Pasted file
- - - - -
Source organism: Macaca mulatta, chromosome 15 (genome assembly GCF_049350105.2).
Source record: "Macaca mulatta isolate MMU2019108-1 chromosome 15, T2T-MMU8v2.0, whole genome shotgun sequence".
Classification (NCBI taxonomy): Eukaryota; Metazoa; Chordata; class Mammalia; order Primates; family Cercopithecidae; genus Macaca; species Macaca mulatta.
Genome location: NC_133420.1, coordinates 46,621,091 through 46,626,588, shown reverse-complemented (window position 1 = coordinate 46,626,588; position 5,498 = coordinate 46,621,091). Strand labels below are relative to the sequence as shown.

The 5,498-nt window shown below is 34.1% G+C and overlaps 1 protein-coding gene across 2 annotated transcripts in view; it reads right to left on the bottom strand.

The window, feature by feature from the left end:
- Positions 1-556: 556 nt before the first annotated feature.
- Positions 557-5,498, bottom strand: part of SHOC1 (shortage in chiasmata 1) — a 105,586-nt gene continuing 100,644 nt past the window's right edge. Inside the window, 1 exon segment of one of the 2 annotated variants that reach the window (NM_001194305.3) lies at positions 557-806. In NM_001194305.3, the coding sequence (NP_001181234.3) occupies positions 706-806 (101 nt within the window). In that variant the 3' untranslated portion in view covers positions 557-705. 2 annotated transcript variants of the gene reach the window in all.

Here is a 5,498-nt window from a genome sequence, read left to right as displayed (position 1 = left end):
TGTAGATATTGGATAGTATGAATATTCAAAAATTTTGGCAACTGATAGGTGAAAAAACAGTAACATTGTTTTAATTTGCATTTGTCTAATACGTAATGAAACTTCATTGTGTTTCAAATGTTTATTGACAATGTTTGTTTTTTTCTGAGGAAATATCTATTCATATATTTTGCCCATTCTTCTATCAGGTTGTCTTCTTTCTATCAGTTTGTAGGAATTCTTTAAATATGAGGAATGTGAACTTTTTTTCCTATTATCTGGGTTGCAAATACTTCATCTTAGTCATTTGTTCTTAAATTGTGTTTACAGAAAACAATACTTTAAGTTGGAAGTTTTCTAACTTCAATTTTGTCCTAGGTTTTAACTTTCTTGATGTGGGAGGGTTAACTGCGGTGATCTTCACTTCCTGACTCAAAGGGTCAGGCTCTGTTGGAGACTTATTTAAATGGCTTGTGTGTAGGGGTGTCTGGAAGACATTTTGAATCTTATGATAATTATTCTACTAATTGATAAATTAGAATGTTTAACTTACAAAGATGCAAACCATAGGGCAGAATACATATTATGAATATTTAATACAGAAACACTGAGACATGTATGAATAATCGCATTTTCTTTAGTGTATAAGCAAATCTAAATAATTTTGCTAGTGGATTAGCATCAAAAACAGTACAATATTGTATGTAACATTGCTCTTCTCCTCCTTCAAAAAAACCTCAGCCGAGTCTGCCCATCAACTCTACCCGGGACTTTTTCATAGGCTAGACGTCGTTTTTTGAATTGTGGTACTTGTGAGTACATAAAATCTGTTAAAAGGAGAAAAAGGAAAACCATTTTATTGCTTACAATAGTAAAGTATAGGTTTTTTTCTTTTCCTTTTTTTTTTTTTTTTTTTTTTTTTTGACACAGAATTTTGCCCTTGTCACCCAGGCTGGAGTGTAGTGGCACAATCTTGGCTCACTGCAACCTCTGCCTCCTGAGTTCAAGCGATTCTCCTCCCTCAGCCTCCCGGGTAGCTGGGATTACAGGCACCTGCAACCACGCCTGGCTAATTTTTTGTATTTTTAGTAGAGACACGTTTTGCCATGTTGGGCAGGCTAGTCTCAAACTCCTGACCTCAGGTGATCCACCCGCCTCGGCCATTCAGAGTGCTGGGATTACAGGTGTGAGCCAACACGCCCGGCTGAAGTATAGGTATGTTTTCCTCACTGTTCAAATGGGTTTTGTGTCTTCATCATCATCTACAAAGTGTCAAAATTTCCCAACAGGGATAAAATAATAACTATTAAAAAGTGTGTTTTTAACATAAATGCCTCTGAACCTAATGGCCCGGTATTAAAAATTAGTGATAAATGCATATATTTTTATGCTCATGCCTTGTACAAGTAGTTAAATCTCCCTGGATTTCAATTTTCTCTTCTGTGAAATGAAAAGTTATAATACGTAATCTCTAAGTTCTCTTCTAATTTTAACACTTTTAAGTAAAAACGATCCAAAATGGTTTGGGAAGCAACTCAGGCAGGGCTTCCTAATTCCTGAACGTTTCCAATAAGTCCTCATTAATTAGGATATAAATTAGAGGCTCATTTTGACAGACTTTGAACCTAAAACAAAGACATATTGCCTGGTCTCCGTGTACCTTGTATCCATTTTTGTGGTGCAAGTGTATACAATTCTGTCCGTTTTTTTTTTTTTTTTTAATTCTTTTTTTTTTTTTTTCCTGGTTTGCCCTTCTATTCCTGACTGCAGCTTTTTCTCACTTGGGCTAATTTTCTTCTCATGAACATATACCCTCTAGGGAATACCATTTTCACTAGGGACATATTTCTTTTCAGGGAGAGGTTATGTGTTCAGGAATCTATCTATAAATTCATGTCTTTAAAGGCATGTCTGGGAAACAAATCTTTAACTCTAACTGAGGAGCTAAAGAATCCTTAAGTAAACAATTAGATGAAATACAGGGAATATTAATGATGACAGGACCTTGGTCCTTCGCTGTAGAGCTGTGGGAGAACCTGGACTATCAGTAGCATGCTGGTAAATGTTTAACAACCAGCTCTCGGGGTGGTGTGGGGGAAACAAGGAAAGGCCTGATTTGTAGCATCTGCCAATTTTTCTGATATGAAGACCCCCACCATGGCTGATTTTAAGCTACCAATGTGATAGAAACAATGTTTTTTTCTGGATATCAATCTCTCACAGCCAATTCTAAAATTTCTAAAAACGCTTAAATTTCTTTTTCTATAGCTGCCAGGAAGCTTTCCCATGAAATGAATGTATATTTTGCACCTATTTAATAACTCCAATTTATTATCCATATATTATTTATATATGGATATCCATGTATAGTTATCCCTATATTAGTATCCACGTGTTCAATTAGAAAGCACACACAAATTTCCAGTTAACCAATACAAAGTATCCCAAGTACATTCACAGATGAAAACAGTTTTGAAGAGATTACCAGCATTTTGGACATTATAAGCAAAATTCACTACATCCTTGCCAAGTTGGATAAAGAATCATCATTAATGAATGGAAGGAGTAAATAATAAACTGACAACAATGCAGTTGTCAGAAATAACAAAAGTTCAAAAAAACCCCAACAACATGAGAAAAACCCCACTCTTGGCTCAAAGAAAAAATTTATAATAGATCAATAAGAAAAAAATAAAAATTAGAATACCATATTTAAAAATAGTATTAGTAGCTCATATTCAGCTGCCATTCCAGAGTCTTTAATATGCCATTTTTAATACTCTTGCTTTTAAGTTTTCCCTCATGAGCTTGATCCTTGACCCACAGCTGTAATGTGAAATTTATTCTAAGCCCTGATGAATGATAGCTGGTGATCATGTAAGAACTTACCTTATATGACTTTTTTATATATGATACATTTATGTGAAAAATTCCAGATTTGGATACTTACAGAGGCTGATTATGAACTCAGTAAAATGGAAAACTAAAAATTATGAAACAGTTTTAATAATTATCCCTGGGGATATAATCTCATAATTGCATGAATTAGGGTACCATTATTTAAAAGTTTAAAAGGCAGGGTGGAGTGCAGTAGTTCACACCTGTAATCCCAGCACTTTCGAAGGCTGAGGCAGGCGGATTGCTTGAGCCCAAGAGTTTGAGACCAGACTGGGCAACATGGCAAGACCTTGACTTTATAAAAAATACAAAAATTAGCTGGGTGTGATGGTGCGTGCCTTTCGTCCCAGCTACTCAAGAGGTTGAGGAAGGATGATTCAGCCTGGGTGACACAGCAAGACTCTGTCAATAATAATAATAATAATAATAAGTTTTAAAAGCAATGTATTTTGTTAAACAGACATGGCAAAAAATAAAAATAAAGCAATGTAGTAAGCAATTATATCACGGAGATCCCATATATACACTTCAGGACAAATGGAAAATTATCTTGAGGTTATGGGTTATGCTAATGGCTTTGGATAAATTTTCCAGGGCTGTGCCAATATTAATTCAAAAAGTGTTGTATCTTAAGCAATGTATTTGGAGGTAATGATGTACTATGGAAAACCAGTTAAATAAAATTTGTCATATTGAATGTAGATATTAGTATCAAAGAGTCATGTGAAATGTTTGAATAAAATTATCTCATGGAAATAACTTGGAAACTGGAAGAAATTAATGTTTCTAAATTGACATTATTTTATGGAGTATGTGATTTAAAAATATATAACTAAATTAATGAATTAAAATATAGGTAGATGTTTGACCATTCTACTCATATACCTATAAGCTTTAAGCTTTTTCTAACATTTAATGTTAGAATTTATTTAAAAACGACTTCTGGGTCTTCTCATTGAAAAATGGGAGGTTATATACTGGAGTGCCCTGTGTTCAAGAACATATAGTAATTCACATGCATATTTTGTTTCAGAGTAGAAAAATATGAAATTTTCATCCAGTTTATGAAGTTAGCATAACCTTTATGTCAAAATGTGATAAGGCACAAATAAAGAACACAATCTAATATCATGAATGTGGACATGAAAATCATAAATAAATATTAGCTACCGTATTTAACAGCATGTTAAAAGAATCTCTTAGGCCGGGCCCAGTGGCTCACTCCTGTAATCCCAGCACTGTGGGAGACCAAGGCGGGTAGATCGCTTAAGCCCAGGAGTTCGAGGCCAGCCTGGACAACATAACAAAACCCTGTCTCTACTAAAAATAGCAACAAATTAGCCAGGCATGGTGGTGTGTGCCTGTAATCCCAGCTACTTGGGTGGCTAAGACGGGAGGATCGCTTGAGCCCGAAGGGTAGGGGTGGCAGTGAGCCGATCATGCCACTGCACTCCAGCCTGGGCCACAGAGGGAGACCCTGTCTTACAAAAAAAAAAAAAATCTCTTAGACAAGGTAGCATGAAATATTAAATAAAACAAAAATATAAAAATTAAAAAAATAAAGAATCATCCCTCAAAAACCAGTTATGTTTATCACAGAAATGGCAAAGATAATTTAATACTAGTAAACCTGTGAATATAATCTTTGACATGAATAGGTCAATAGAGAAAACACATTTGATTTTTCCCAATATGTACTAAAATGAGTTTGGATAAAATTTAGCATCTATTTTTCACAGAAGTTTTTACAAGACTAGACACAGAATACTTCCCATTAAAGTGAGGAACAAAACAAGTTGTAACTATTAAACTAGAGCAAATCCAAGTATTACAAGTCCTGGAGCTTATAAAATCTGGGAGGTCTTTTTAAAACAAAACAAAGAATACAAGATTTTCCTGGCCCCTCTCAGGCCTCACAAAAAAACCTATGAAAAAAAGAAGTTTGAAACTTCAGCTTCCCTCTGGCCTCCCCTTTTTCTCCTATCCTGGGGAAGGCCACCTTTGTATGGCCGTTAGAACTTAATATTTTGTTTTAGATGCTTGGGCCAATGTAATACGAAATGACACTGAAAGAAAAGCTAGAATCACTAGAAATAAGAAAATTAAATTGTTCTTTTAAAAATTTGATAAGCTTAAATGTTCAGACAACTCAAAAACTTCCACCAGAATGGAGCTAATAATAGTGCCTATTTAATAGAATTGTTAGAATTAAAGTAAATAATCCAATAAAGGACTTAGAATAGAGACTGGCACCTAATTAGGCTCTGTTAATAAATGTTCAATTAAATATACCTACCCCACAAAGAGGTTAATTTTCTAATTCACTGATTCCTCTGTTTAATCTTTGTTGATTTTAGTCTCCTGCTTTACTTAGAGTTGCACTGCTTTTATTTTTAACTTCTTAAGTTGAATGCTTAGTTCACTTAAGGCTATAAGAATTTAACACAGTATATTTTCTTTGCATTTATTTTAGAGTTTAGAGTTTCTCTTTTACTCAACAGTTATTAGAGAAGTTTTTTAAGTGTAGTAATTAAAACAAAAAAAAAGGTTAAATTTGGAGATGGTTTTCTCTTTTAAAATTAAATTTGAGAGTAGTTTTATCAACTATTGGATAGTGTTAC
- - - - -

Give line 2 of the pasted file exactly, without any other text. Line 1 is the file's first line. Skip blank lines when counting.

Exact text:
Source record: "Macaca mulatta isolate MMU2019108-1 chromosome 15, T2T-MMU8v2.0, whole genome shotgun sequence".